Microsoft Cloud Services
Date Published: 17 April 2008
One of the quietly announced (at MIX – WMV here) new things coming from Microsoft “soon” is SQL Server Data Services (SSDS). The SSDS team has a blog on MSDN. Ryan Dunn discussed it with me recently and also has been blogging about it. Last week he announced the release of PhluffyFotos, a sample site built on top of SSDS. You can sign up for the beta of SSDS here. Roger Jennings has some comments here.
So, what is SSDS (read the FAQ)? Essentially, it’s a way for you to access data from “the cloud” providing a highly scalable and globally available data access story. One scenario that benefits greatly from this approach is the application that suffers from extreme spikes in activity punctuated by lengthy lulls. For instance, a ticket sales company that has millions of requests within the hour that some tickets go on sale, and then just thousands of requests the rest of the month.
Amazon and Google are both pushing cloud services and clearly this is an area that Microsoft is moving into as well. SSDS is the first of what I expect will be other such services, and it will be interesting to see how the various offerings compare. If nothing else, the competition between the various companies should drive pricing down, both for these services directly as well as for traditional application hosting solutions. Eventually, I expect a developer could upload an application and configure its data source requirements and host the entire thing “in the cloud” paying some metered rate for the various resources (disk, cpu, bandwidth, and extra services) consumed by the application.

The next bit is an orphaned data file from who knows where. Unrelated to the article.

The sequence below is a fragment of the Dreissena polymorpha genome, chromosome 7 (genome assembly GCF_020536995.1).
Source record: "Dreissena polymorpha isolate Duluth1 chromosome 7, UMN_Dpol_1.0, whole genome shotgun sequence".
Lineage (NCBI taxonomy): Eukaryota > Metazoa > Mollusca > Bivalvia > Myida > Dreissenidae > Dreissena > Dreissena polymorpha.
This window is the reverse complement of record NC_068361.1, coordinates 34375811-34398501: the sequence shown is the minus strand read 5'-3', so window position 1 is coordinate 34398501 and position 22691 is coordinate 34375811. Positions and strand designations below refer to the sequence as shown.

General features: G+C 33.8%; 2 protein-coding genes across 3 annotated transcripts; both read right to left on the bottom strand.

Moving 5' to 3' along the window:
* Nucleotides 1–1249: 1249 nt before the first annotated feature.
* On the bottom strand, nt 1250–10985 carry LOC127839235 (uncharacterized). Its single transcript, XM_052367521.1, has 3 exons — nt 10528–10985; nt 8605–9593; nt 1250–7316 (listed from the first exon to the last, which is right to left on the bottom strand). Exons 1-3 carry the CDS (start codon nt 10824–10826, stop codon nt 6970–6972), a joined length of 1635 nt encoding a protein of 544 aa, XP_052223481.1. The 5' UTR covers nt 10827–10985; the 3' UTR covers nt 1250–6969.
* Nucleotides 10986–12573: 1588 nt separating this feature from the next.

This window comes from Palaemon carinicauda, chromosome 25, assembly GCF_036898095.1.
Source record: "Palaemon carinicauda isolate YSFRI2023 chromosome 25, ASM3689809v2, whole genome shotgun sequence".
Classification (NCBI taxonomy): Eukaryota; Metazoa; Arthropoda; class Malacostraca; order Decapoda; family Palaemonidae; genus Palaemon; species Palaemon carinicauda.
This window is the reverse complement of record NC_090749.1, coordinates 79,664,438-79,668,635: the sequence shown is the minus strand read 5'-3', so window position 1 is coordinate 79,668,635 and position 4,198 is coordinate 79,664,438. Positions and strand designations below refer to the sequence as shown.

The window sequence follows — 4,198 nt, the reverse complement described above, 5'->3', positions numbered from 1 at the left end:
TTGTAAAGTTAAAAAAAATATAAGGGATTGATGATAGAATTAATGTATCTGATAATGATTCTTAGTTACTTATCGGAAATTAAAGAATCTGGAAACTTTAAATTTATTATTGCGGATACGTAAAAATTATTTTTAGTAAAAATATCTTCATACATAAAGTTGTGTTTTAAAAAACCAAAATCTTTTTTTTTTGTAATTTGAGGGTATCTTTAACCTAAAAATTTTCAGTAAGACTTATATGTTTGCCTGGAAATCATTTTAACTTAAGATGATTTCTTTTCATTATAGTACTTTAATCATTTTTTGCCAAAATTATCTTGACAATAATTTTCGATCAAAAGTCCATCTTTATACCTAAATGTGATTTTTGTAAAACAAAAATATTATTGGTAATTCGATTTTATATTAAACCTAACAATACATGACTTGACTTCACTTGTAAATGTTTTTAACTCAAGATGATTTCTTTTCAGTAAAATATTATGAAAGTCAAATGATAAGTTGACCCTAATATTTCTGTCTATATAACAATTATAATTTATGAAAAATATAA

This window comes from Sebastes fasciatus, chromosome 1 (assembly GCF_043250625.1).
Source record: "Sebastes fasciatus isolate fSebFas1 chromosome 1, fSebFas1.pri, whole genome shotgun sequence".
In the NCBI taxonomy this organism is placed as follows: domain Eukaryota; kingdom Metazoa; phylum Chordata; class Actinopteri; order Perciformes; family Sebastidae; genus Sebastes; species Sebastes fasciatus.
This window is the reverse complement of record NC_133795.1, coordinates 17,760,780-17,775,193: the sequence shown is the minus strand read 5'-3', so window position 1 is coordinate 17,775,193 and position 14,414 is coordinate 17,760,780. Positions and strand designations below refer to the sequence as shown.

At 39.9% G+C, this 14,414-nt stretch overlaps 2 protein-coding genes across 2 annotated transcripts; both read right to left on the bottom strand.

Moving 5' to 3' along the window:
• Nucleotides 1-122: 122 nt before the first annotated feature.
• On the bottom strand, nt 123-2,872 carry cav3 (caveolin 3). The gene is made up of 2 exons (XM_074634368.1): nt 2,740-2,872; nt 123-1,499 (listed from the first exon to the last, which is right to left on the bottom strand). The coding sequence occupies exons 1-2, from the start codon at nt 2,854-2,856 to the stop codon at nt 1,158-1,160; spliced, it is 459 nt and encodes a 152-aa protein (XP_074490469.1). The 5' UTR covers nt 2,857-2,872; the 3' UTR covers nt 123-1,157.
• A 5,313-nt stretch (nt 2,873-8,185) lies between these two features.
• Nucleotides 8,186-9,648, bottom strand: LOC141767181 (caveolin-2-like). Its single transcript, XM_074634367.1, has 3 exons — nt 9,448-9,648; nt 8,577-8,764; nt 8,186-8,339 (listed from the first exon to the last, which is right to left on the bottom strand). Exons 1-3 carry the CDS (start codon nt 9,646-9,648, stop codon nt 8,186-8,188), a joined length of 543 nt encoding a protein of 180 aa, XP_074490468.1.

Steve is an experienced software architect and trainer, focusing on code quality and Domain-Driven Design with .NET.